Yet, given the convoluted linkages and host of other factors that compels terrorist groups with differing [and even opposing] ideologies to enter into a working relationship with each other, taking any terrorism related claim on its face value could prove to be dangerous. A classic example is Washington’s blind faith in Pakistan army’s emphatic claims of fighting terrorists of “all colour and hue,” when infact it was providing safe sanctuaries to Taliban and the Haqqani network for two decades, which has led to the current crisis in Afghanistan. 

It’s only today when Washington has egg all over its face due to Pakistan’s duplicity in its war on terror that Americans would realise the import of former US President Donald Trump 2018 tweet that read, “The United States has foolishly given Pakistan more than 33 billion dollars in aid over the last 15 years, and they have given us nothing but lies & deceit, thinking of our leaders as fools. They give safe haven to the terrorists we hunt in Afghanistan…”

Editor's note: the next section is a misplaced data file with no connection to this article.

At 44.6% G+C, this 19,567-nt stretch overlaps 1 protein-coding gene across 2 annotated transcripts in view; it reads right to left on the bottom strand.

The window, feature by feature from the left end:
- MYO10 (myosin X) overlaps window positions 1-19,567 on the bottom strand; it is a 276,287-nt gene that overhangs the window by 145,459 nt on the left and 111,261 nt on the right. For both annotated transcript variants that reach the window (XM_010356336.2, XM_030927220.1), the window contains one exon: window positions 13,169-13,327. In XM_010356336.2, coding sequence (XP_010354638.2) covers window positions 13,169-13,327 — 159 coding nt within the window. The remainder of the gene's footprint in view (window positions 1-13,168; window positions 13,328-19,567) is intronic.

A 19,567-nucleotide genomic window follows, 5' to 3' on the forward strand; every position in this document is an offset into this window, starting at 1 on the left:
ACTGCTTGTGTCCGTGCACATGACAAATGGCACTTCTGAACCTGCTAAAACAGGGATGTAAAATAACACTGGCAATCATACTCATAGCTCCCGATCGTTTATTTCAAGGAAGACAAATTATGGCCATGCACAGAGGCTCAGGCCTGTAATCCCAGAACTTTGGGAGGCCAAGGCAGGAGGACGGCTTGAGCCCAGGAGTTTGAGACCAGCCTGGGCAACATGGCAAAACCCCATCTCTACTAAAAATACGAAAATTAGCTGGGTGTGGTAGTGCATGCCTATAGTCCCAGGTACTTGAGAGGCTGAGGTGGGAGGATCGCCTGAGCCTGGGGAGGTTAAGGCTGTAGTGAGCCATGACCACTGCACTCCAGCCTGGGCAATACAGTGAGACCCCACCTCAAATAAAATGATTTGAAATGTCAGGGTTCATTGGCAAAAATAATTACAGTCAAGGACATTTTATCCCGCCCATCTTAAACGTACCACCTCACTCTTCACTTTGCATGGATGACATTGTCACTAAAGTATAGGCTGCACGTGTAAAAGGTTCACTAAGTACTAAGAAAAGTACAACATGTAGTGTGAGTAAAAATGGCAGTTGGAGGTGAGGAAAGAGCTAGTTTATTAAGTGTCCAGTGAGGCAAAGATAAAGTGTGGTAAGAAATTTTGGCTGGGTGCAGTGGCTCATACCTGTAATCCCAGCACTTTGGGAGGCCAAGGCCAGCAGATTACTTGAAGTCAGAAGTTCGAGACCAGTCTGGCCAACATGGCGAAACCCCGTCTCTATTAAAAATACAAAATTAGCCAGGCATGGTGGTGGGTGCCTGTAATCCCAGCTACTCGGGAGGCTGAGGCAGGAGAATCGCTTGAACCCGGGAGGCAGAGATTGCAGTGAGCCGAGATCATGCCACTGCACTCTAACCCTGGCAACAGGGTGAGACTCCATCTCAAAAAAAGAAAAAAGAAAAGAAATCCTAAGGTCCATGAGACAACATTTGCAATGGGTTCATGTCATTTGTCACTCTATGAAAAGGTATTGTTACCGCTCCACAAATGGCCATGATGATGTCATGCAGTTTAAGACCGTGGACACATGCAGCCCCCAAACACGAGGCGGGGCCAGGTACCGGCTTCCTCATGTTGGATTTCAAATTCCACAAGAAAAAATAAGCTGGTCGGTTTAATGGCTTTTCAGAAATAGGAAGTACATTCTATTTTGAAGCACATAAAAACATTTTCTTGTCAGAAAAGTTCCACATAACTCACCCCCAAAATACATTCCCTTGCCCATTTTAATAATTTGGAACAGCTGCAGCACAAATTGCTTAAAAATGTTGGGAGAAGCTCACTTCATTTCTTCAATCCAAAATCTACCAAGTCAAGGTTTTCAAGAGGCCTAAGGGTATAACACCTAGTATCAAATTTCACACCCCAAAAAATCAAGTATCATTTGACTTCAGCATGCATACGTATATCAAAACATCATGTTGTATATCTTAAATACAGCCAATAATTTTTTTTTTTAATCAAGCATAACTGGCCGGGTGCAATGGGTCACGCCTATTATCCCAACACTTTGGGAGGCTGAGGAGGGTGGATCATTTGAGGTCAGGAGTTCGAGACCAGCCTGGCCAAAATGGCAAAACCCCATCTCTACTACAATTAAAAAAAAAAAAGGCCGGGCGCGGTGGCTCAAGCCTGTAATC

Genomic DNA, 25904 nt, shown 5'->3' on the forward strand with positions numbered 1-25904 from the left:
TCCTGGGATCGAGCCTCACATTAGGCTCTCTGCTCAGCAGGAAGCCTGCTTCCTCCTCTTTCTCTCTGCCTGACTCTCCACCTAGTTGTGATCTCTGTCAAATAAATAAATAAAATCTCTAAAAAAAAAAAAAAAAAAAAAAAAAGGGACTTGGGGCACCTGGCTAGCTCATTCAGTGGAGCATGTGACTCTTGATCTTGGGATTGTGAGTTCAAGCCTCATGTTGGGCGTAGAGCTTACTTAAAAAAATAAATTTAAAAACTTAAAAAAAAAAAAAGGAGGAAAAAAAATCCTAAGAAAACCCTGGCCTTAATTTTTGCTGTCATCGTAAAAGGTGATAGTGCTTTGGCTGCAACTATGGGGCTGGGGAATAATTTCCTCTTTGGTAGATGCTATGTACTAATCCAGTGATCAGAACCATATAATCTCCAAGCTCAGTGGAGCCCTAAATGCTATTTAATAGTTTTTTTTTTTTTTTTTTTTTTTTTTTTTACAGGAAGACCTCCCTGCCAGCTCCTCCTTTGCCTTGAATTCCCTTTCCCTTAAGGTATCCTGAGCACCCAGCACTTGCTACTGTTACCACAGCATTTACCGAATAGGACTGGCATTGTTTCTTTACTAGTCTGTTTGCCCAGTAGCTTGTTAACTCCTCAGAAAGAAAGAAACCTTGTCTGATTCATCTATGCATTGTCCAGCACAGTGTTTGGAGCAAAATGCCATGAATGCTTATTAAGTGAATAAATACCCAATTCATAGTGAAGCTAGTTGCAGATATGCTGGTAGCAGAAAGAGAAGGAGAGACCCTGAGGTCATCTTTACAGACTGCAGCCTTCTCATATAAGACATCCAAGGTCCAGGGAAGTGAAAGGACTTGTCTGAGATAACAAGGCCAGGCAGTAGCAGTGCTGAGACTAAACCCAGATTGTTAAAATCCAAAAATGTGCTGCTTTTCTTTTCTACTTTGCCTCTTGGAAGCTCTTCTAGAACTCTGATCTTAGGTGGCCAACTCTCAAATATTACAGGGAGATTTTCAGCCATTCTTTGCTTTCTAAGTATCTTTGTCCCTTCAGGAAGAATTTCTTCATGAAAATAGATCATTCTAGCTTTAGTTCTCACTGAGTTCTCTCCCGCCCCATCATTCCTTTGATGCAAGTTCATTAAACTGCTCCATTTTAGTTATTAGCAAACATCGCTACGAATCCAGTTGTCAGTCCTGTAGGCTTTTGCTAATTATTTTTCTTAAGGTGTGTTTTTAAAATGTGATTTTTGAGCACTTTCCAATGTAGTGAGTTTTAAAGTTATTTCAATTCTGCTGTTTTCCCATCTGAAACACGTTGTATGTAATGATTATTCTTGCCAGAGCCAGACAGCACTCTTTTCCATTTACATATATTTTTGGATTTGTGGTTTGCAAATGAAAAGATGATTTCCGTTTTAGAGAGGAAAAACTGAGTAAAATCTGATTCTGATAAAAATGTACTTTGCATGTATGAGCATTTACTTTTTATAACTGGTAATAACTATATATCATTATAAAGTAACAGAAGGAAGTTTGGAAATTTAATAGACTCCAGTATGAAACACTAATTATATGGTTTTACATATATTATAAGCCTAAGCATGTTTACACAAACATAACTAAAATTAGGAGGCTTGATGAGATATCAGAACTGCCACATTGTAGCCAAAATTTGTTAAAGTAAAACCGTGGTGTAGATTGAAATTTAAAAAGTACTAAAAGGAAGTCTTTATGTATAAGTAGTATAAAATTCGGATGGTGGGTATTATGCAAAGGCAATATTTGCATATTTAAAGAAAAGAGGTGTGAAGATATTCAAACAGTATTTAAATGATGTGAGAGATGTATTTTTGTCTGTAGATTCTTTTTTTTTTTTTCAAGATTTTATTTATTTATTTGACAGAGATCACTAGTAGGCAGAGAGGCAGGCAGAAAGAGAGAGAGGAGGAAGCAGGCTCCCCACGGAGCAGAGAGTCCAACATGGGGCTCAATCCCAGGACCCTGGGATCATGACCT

So, even though it is generally believed that Taliban and ISIL-K are sworn enemies who having had fought bloody turf wars and can never come to terms, there is credible evidence that suggests otherwise. A report titled ‘The Islamic State-Khorasan: Capacities and Future Prospects’ available on the Government of Canada’s official website [] reveals the following:

  • “Some sources within the Taliban allege that the IS-K [sic] pays cash to theHaqqani Network for its support, including help in organising terrorist attacks in Kabul.” 
  • “The IS-K’s military council signalled a major shift in its geopolitical positioning when it selected Aslam Faruqi (nom de guerre) as its governor in May 2017. Faruqi was an advocate of appeasement with Pakistan, in exchange for being granted a safe haven by the Pakistani authorities.” 
  • “Undoubtedly, the relationship with the Pakistani authorities has allowed the IS-K to become more resilient.”